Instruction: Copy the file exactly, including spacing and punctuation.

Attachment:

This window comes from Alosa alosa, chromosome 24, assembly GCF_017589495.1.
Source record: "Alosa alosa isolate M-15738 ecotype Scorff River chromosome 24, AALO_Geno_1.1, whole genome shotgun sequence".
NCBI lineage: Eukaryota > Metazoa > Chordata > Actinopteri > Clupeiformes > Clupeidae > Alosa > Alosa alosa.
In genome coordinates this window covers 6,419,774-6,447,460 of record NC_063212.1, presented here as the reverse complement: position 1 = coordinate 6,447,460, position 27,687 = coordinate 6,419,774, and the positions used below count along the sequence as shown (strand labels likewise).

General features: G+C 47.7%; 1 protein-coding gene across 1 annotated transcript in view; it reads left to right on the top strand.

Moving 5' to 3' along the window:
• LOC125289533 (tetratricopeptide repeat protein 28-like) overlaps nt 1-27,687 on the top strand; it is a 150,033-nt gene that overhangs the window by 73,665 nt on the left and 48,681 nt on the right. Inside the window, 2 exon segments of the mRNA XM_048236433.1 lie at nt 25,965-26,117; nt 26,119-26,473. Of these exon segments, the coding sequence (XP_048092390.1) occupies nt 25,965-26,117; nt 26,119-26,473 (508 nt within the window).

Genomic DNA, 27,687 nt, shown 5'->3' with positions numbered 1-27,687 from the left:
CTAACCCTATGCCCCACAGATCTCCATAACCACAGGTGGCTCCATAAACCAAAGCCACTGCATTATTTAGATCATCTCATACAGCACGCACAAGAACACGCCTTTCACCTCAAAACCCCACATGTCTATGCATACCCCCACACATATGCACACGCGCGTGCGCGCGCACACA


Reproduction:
This window comes from Alosa alosa, chromosome 24, assembly GCF_017589495.1.
Source record: "Alosa alosa isolate M-15738 ecotype Scorff River chromosome 24, AALO_Geno_1.1, whole genome shotgun sequence".
NCBI lineage: Eukaryota > Metazoa > Chordata > Actinopteri > Clupeiformes > Clupeidae > Alosa > Alosa alosa.
In genome coordinates this window covers 6,419,774-6,447,460 of record NC_063212.1, presented here as the reverse complement: position 1 = coordinate 6,447,460, position 27,687 = coordinate 6,419,774, and the positions used below count along the sequence as shown (strand labels likewise).

General features: G+C 47.7%; 1 protein-coding gene across 1 annotated transcript in view; it reads left to right on the top strand.

Moving 5' to 3' along the window:
• LOC125289533 (tetratricopeptide repeat protein 28-like) overlaps nt 1-27,687 on the top strand; it is a 150,033-nt gene that overhangs the window by 73,665 nt on the left and 48,681 nt on the right. Inside the window, 2 exon segments of the mRNA XM_048236433.1 lie at nt 25,965-26,117; nt 26,119-26,473. Of these exon segments, the coding sequence (XP_048092390.1) occupies nt 25,965-26,117; nt 26,119-26,473 (508 nt within the window).

Genomic DNA, 27,687 nt, shown 5'->3' with positions numbered 1-27,687 from the left:
CTAACCCTATGCCCCACAGATCTCCATAACCACAGGTGGCTCCATAAACCAAAGCCACTGCATTATTTAGATCATCTCATACAGCACGCACAAGAACACGCCTTTCACCTCAAAACCCCACATGTCTATGCATACCCCCACACATATGCACACGCGCGTGCGCGCGCACACA